But in reality, everything is not so. A series of unsuccessful and desperate novels awaits her, allowing her only to briefly distract from the tiresome life of the wife of the most boring person in the world. She accumulates huge debts and commits suicide by drinking arsenic. The grieving husband finds out about her many betrayals and dies a little later. Their orphaned daughter goes to live with her grandmother, who also soon gives the soul to the Lord. Next, the girl gets to her poor aunt, who sends her to work at a spinning mill.

This is an example of a textbook tragedy, the development of which is aimed at achieving the ruthless ultimate goal of total fall.

Romeo and Juliet (William Shakespeare, 1597)

Type of story: “Icarus”

“Romeo and Juliet” is considered to be a tragedy in accordance with the description of Shakespeare himself. But the analysis of the emotional coloring of the work allows us to attribute it rather to the “Icarus” type (rise and fall). After all, at first the young man meets the girl and falls in love with her, and only then they are destined to lose each other. The peak of the romantic mood falls on about the first quarter of the length of the play - this is the famous scene under the window of Juliet, in which the characters swear to each other in love and fidelity.

From this moment begins a rapid fall. Romeo kills Tybalt and runs. Brother Lorenzo plans to help Juliet secretly escape and this creates a false surge of hope, however, as soon as she drinks the drug, a tragic ending becomes inevitable.

Pride and Prejudice (Jane Austen, 1813)

Type of story: “A Man Cornered” or “Cinderella”

The first half of Austin’s novel presents a whole series of balls, fun (albeit restrained), wit and frivolous offers of hands and hearts from the lips of heroes like the comedic vicar Mr. Collins. The situation is getting darker with the departure of Bingley, when Elizabeth has an erroneous bad impression of Darcy. The emotional background of the novel becomes obviously negative after a failed marriage proposal from Darcy. The peak of negative emotions falls on the escape of Lydia with the unreliable Wickham. This, of course, gives Darcy the opportunity to prove himself. And he uses it with dignity and confidence, winning the heart of Elizabeth. The narrative happily ends, and each character becomes a little wiser than he was at first.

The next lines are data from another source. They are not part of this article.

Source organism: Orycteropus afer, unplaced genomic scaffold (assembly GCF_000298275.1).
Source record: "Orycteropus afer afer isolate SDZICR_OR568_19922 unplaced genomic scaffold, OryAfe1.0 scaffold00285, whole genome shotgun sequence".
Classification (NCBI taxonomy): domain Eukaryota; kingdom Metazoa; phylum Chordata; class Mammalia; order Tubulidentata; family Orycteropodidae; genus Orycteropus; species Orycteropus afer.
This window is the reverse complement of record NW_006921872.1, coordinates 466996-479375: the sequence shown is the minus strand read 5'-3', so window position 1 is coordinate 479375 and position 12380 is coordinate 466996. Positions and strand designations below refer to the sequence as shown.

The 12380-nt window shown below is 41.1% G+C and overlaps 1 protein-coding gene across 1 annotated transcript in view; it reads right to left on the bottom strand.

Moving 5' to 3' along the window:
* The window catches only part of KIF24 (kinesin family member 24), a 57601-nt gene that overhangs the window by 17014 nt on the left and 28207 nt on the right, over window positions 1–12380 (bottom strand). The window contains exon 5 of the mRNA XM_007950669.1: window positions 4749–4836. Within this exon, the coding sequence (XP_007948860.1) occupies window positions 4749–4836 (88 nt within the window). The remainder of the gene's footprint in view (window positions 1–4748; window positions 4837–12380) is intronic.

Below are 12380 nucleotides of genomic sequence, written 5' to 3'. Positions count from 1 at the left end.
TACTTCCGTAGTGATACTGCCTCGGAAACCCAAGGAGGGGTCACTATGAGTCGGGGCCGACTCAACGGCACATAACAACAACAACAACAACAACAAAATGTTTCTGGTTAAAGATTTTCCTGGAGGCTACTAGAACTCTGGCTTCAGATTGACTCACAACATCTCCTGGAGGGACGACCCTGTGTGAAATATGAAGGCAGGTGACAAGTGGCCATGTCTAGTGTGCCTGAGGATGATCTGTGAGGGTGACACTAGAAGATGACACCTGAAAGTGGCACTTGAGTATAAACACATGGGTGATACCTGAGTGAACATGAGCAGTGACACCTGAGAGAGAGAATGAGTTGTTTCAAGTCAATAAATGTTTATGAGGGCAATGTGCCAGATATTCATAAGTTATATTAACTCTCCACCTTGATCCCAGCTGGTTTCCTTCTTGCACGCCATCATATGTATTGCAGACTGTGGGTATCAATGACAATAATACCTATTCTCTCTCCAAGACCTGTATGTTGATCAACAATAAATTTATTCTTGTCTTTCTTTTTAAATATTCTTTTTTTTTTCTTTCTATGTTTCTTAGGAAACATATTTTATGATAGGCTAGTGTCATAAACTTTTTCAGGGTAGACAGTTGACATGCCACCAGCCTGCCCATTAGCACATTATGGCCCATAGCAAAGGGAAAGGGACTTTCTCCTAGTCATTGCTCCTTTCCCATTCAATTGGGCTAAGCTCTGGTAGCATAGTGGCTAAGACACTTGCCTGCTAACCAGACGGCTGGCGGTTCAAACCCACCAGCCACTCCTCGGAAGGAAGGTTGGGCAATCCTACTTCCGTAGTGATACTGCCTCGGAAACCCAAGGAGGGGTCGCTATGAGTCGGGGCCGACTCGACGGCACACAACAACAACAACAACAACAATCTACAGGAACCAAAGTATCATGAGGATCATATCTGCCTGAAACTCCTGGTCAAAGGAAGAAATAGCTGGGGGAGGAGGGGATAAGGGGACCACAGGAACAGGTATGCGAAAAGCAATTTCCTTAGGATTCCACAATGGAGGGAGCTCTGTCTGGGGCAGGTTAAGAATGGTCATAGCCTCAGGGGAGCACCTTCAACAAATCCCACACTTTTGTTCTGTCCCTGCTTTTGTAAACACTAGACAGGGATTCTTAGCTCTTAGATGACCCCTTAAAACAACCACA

"Frankenstein, or Modern Prometheus" (Mary Shelley, 1818)

Type of story: Oedipus

Shelley's groundbreaking novel is a terrifying story of the monstrous creation of Victor Frankenstein, told from the words of Victor himself by captain Walton in the form of correspondence with his sister. At one point, the monster takes on the story, turning the novel into a bunch of stories embedded in each other. This part invites the reader to take a break from such a well-started, but constantly worsening situation. About two-thirds of the novel, a turning point comes when the monster offers Victor a way out - to create a female companion for him. However, Victor refuses, and from that moment his fate is a foregone conclusion. “Remember, I will come to you on your wedding night,” the creature threatens. And so it happens.

The Ugly Duckling (Hans Christian Andersen, 1843)

History Type: Combined

The shortest story in the selected group of stories, the famous tale of Hans Christian Andersen is distinguished by the most complex structure. It has two plots: “a man (a duckling), driven into a corner”, embedded in a general, more global story like “from rags to riches”. The situation of the duckling in the course of the narrative is gradually improving, but this does not happen linearly, but as part of a series of ups and downs. At first it hatch (take off), but is subjected to harassment due to its dissimilarity (fall). He learns that he can swim better than other ducks, and feels a sense of kinship when he sees a group of swans flying over him (take off), but after he nearly dies in the cold winter (fall). In the end, the duckling turns into a swan, as expected from the very beginning. This, of course, was the essence of the story: the swan remains a swan, even if a duck has hatched his egg on the farm. The story ends on the highest note. The matured swan joyfully admits that "he could not even dream of such happiness."


Also popular now: